Product differentiation is not significant

Last Updated: Tue, Feb 21, 2012 19:43 hrs

The gold fever, which caught on last year, seems to be a rage still. Though prices have tapered a little — returns from gold exchange-traded funds were down 3.5 per cent in the last three months — enthusiasm hasn't ebbed. The euphoria then is justified, as the yellow metal returned 35.59 per cent in the last one year.

Motilal Oswal Mutual's New Fund Offer (NFO) plans to tap this trend. But, the product has been tweaked slightly — investors can redeem units of gold (minimum ten grammes) directly from the fund house and get an equivalent amount of physical metal, quite similar to the National Spot Exchange that allows this through its e-series.

However, unlike banks or jewellers, who charge a premium on physical gold, the product will price the units based on the Indian spot price of the metal. In addition, there will be a value-added tax.

The minimum investment amount during the NFO will be Rs 10,000. The expense ratio would be up to 1.3 per cent at the moment, said Rajnish Rastogi, senior VP and co-head of equities at Motilal Oswal Mutual Fund, which is in line with the other gold ETF schemes — eleven at present — that charge between one and 1.5 per cent.

The units of the scheme will be listed both on the NSE and BSE. Investors can buy or sell the units through their trading accounts with their brokers or sub-brokers at the price quoted on stock exchanges. "When you want to redeem units, you will have to approach the fund house, furnish your PAN card details and another identity proof such as driver's licence or voter's ID. It will take T+5 days to receive your gold units after putting in your request for redemption", said Rastogi.

There is no entry or exit load applicable. Since all gold ETFs give similar returns, there won't be much difference in these. The only innovation - being able to buy gold cheaper than banks or jewellers - isn't a great differentiator. But, the cost difference — five to 15 per cent — can make it beneficial for the long-term saver.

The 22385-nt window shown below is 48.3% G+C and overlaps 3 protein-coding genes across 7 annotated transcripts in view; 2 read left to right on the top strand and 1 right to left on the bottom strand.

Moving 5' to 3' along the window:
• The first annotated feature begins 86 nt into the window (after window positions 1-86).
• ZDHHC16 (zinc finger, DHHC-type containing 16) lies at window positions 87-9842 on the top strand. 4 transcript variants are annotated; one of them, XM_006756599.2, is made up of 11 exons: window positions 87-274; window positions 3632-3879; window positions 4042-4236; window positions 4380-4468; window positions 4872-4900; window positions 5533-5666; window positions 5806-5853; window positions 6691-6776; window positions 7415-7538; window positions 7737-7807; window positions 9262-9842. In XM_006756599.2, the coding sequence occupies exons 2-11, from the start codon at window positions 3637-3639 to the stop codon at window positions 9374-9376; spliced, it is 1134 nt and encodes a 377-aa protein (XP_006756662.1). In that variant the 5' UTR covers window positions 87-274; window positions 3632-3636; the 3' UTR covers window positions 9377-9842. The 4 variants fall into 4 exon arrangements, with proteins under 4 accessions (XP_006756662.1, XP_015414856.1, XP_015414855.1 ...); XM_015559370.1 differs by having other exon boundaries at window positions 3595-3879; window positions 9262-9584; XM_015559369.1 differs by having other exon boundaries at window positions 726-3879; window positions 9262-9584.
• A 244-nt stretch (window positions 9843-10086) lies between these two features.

Typically, it can be used by people who want to save for their children's wedding few years down the line. A 10-15 per cent savings could be significant then.

This is like a monthly savings scheme that many jewellers such as Tanishq have, where investors can pay monthly and buy jewellery at the end of the tenure. Some jewellers even pay one or two instalments. MOSt's gold ETF can be used to save gold over a longer term and then use it for making jewellery. However, as Hemant Rustagi, CEO, Wiseinvest Advisors, puts it, "The usual expenses will have to be incurred once the physical gold is given to the jeweller. Any saving, therefore, is only interim in nature."

As for taxation, there will be none on redemption in the physical format. But if you sell the gold within three years, you will be levied a short-term capital gains tax in which the gains will be added to income and taxed according to your slab. And, if it is sold after three years, you can index the cost and long-term capital gains tax of 20 per cent. However, if you use it as any other gold ETF, the tax will be similar to debt instruments.

Since the advantages of the conversion to the physical format are not significant, treat this scheme like any other ETF.

The NFO for the scheme will open on March 2 and will close on March 16.

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